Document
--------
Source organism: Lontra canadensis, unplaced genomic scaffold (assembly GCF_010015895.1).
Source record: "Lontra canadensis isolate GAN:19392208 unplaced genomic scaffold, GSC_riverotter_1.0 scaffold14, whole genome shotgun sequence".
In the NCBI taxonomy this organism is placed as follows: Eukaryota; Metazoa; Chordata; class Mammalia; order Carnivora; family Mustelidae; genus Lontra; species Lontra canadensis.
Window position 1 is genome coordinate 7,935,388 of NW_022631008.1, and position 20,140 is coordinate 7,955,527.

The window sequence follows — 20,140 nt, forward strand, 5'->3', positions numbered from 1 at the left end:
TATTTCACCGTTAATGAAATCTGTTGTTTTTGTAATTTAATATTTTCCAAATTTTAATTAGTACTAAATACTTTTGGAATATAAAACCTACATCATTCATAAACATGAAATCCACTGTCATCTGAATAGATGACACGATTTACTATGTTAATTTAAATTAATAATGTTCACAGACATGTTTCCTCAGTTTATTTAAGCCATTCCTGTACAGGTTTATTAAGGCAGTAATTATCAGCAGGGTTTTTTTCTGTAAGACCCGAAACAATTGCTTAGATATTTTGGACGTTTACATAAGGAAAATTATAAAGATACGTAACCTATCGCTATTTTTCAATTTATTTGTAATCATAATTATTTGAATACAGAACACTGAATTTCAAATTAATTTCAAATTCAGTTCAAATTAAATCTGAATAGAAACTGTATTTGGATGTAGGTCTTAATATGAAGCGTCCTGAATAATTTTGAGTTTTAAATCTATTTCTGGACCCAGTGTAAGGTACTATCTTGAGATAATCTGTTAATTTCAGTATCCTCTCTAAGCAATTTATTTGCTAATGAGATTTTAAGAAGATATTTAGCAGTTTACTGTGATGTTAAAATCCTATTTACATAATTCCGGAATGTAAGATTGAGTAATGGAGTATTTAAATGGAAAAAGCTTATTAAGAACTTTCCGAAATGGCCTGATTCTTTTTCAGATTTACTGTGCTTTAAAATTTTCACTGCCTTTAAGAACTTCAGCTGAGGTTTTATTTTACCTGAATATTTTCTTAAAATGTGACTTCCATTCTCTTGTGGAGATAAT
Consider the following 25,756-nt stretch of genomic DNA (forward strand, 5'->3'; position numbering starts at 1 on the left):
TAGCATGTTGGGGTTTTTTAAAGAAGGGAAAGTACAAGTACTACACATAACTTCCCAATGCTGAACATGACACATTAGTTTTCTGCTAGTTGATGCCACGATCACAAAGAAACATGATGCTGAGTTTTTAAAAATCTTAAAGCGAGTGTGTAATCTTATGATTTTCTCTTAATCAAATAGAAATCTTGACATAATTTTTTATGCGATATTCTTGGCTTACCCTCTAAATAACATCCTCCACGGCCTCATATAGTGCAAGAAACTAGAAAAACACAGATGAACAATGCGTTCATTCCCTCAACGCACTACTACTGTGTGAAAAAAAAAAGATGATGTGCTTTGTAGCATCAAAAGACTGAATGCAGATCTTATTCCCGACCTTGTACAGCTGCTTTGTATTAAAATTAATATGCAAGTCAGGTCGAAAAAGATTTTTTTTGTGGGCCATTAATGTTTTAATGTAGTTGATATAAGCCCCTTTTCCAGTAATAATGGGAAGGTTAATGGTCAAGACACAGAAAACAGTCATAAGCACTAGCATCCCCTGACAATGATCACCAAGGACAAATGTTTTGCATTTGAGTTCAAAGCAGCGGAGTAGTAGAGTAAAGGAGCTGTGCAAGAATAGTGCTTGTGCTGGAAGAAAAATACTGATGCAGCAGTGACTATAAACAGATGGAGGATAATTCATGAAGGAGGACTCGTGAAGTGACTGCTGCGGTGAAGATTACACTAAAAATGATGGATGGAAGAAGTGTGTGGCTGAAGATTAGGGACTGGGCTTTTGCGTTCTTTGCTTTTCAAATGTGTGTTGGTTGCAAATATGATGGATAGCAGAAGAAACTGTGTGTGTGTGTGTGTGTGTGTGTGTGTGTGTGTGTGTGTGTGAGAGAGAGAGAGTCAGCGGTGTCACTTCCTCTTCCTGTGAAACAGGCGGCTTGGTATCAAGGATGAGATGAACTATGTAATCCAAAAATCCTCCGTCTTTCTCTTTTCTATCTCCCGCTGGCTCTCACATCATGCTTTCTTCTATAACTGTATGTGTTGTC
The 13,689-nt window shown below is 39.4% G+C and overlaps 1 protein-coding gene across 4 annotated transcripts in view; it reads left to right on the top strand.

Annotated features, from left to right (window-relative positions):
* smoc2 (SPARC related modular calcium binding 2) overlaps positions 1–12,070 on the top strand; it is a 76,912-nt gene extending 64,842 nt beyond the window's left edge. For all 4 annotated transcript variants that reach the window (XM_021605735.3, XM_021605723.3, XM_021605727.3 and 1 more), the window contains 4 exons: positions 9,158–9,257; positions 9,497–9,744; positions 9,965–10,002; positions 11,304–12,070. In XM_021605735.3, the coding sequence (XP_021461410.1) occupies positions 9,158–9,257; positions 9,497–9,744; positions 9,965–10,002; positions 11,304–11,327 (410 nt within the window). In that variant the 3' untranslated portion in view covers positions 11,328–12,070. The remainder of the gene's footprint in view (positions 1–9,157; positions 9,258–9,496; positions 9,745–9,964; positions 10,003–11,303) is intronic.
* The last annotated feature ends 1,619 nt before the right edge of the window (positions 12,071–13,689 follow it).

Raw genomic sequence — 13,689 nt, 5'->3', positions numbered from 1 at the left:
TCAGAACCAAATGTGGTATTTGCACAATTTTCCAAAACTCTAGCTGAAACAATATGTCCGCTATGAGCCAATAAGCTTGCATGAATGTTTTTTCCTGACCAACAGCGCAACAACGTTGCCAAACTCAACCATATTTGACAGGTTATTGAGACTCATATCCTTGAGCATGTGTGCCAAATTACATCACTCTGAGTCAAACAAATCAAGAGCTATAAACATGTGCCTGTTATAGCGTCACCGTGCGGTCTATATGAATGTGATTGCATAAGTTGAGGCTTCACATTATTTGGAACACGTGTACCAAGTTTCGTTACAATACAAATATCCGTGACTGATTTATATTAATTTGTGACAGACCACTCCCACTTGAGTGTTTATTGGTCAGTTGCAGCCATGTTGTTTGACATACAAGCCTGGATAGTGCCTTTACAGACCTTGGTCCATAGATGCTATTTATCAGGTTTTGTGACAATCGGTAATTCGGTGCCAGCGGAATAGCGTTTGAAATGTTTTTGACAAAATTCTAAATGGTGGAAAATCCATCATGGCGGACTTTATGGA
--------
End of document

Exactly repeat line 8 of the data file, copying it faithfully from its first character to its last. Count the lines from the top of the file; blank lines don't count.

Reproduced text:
TAGCATGTTGGGGTTTTTTAAAGAAGGGAAAGTACAAGTACTACACATAACTTCCCAATGCTGAACATGACACATTAGTTTTCTGCTAGTTGATGCCACGATCACAAAGAAACATGATGCTGAGTTTTTAAAAATCTTAAAGCGAGTGTGTAATCTTATGATTTTCTCTTAATCAAATAGAAATCTTGACATAATTTTTTATGCGATATTCTTGGCTTACCCTCTAAATAACATCCTCCACGGCCTCATATAGTGCAAGAAACTAGAAAAACACAGATGAACAATGCGTTCATTCCCTCAACGCACTACTACTGTGTGAAAAAAAAAAGATGATGTGCTTTGTAGCATCAAAAGACTGAATGCAGATCTTATTCCCGACCTTGTACAGCTGCTTTGTATTAAAATTAATATGCAAGTCAGGTCGAAAAAGATTTTTTTTGTGGGCCATTAATGTTTTAATGTAGTTGATATAAGCCCCTTTTCCAGTAATAATGGGAAGGTTAATGGTCAAGACACAGAAAACAGTCATAAGCACTAGCATCCCCTGACAATGATCACCAAGGACAAATGTTTTGCATTTGAGTTCAAAGCAGCGGAGTAGTAGAGTAAAGGAGCTGTGCAAGAATAGTGCTTGTGCTGGAAGAAAAATACTGATGCAGCAGTGACTATAAACAGATGGAGGATAATTCATGAAGGAGGACTCGTGAAGTGACTGCTGCGGTGAAGATTACACTAAAAATGATGGATGGAAGAAGTGTGTGGCTGAAGATTAGGGACTGGGCTTTTGCGTTCTTTGCTTTTCAAATGTGTGTTGGTTGCAAATATGATGGATAGCAGAAGAAACTGTGTGTGTGTGTGTGTGTGTGTGTGTGTGTGTGTGTGTGTGTGAGAGAGAGAGAGTCAGCGGTGTCACTTCCTCTTCCTGTGAAACAGGCGGCTTGGTATCAAGGATGAGATGAACTATGTAATCCAAAAATCCTCCGTCTTTCTCTTTTCTATCTCCCGCTGGCTCTCACATCATGCTTTCTTCTATAACTGTATGTGTTGTC